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tacticalcity
11-02-2010, 2:42 PM
I've had expensive video cards do a terrible job of displaying the various shades of black (dark scense in movies become impossible to see) and others do a great job at showing the minor differences between the various shades of black.

So my question is, how can I tell by looking at the specs on a car whether or not it will do a decent job?

I'm not looking for model recommedations. I'm looking for things to look for when comparing cards. I want to be able to make an educated choice between my various options that goes beyond brand loyalty or on board memory capacity to figure out which card will be more enjoyable for watching all the dark and scary movies in my collection (lots of dark scenes in them).

smird
11-02-2010, 3:16 PM
You could check the reviews at CNET, newegg etc. I would imagine though displaying dark images would be more dependent on your monitor.

tacticalcity
11-02-2010, 3:41 PM
Well the monitor is an Maxent LCD TV with DVI inputs. I've had several different computers hooked up to it in the past. Some did great in this area, others not so much - and both were expensive as hell. So I know there is significant room for improvement but also a big risk of spending a lot of money only to get the same crappy results.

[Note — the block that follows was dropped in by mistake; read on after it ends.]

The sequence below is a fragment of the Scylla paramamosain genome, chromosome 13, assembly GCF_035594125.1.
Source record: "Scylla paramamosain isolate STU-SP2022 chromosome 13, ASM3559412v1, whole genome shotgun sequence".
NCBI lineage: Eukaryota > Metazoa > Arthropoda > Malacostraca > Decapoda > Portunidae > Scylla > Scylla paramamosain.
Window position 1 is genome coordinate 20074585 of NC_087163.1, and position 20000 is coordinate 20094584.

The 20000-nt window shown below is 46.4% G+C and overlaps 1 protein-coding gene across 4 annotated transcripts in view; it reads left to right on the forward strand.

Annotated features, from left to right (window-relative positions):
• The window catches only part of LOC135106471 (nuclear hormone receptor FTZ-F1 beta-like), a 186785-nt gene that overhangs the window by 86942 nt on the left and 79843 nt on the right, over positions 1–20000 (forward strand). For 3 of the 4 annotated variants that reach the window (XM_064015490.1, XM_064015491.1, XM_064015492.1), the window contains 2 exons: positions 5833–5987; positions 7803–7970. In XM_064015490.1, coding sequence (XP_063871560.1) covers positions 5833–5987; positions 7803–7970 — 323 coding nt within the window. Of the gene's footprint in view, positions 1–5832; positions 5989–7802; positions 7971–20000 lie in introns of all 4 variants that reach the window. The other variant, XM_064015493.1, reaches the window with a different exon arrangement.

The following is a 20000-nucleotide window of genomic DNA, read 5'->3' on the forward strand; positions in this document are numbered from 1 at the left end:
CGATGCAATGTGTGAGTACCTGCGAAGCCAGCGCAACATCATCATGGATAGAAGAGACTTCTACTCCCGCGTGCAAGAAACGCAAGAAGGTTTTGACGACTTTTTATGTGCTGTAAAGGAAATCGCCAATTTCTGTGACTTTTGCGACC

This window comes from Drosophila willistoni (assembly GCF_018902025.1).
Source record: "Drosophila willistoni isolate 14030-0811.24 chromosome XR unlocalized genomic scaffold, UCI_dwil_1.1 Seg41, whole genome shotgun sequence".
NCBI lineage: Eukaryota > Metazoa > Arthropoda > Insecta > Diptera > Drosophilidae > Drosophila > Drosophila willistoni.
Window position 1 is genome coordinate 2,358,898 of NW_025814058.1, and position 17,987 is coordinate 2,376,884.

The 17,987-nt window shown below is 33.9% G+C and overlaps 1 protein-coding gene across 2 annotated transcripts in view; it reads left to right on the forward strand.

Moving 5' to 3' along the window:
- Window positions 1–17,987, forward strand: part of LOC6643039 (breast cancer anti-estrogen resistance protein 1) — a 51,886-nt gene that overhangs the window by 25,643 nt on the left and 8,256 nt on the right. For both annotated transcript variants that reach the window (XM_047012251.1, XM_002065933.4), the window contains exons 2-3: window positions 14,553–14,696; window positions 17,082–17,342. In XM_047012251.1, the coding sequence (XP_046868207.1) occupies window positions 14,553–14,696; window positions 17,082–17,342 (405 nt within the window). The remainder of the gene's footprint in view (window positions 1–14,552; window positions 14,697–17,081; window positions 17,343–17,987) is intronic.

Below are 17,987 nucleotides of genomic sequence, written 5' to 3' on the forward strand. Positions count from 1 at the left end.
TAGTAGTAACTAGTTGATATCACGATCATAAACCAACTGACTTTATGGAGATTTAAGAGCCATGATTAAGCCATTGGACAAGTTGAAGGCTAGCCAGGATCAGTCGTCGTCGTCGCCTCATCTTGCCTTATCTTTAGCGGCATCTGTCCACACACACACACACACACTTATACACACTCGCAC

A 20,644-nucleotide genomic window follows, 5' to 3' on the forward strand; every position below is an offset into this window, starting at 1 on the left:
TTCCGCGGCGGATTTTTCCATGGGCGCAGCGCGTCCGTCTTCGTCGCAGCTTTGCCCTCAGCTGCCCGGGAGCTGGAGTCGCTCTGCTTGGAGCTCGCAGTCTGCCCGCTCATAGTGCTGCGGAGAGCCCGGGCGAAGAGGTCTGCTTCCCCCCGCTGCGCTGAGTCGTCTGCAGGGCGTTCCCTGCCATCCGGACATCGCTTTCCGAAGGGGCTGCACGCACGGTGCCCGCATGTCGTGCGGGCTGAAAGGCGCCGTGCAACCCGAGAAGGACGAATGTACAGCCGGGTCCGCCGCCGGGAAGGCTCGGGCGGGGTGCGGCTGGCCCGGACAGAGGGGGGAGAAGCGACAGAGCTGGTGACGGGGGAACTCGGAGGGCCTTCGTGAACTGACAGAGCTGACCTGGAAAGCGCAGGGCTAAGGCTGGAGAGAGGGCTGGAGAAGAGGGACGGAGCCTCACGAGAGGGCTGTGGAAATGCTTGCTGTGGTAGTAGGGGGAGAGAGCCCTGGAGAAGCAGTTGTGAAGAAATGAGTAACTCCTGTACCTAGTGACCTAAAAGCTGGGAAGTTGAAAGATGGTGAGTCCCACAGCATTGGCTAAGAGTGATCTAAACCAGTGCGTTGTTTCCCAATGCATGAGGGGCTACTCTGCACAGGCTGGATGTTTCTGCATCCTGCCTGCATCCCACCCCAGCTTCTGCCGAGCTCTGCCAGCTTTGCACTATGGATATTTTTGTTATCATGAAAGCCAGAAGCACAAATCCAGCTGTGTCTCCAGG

Tried looking at reviews. None that I found cover the spefic criteria I am looking for. Most are about how well certain games play on them and refresh rates. They are not geared towards how well they work in "media center" movie watching enviorment.

Plus I'd like to find something a little older. Hoping to find a great deal on ebay or something along those lines. I'd just like an expert to educate me on what specific things to look for in the specs or features list to help me find the right card. It doesn't have to be the latest and greatist. This machine is not used for gaming. It just needs to be able to sperate out all the various shades of black. Something my current cheapy on board card cannot do and some of the expensive cards I've owned in the past could not do either.

jarhead995
11-02-2010, 5:29 PM
need screenies.

tacticalcity
11-02-2010, 5:36 PM
To clarify what I am talking about?